Global superstar D'Banj teams up with up & coming London based collective The Fedz on his latest track 'Comment Ca Va'. The track is an upbeat number ranging from soul, R&B to D'Banj's more well-known sound of Afropop. Speaking on the single D'Banj says, "I like the spin Bluey Robinson put on the track."
Commonly known as Mr Blue within The Fedz, members Q, Commander & King make it clear this is just the beginning for the collective.
Handpicked by the General in the Mi7 studio in West London, where they all individually came together to work on their own sound, you could argue The Fedz's endless stream of members were fated to be what they are now.
Made up collectively of Bambi, Major, The Hun, Ace, KGB, Money, Dr No and with even more names in the background, the group are bringing something new to the world of music.
"For the Fedz, we have got an album coming," says the Commander. "We have got some more singles coming, definitely some big bangers that we are going to drop, we are going to take over the world!"
The Fedz are staying true to their word, with their latest collab with a man who has won numerous MTV, MOBO & BET awards and sold over 5 million albums worldwide, D'Banj's relaxed and easy going attitude is unlike what you would expect from an international star.
Born in Zaria in Northern Nigeria, D'Banj grew up in the North of Lagos, staying true to his roots the artist hopes to change the current perception of how people see Africa "cause they always see Africa, especially in Nigeria as having just crude oil as a natural resource, as the biggest thing, but we always knew that the biggest thing that we have, just like Hollywood is the content."
"Today is the age of the content world and content is the new crude oil. I have always said that if we can refine our content just like you refine crude oil and sell it as petrol, kerosene or diesel you can always refine the content as ringtones, streaming, live events, even movies."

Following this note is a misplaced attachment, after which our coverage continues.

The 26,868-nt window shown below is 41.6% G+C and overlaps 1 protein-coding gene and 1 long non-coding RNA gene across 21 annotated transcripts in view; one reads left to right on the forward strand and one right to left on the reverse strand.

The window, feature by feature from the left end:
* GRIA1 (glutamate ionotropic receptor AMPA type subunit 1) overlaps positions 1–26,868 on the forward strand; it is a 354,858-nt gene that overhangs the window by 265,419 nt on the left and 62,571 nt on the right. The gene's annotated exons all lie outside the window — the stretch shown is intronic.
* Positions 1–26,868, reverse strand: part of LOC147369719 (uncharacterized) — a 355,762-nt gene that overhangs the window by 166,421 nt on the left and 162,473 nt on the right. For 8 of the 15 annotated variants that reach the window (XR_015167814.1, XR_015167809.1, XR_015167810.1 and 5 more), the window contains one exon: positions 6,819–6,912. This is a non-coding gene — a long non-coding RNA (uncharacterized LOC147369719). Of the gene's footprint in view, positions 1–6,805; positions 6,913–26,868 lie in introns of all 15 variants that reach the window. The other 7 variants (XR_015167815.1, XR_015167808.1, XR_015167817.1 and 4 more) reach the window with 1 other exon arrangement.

"Nollywood which is the movie industry in Nigeria, is probably the largest in the world after Hollywood and the Indian one, we have what it takes but it has not been monetised properly, so while we are striving in the entertainment industry, my goal is to make the world notice content which is the entertainment industry. It is the value, it is the natural resource. And I believe that we are on our way there, and that is why we have the whole of UK now even playing Afrobeats and you even have Netflix investing a lot of money, into buying movies such as Beasts of No Nation."
Achieving greater international success with Don Jazzy in 2010, when the duo released 'Mr Endowed' off their label Mo Hits, the single saw them working with the likes of Snoop Dogg on the remix. It was the perfect track to push off their next one, 'Oliver Twist' which saw them cracking the UK effortlessly. The song reached no. 2 on the British R&B charts and was top 10 in the UK singles chart in 2012.
Unfortunately Don Jazzy & D'Banj disbanded in the same year along with their popular label Mo Hits, despite the setbacks D'Banj has stayed focused. Creating the CREAM platform which stands for Creative Reality Entertainment Art & Music, a business that aims to empower African artists.
"The CREAM is a platform that I taught myself which was launched last year on August 1st, with Africa's biggest mobile telecommunication MTN, and the reason we did that is because we realised that there are so many youths across Africa that have content with them that need help, in distribution, need help in marketing, that need help in sponsorship, and need all this help but cannot get it."
"So we will be partnering in the future with more of the global publishing companies, the record labels the distribution companies movie industry, just to make sure that we can bring that visibility to my people, it's a call thing for me, and that's what the Cream Platforms stands for."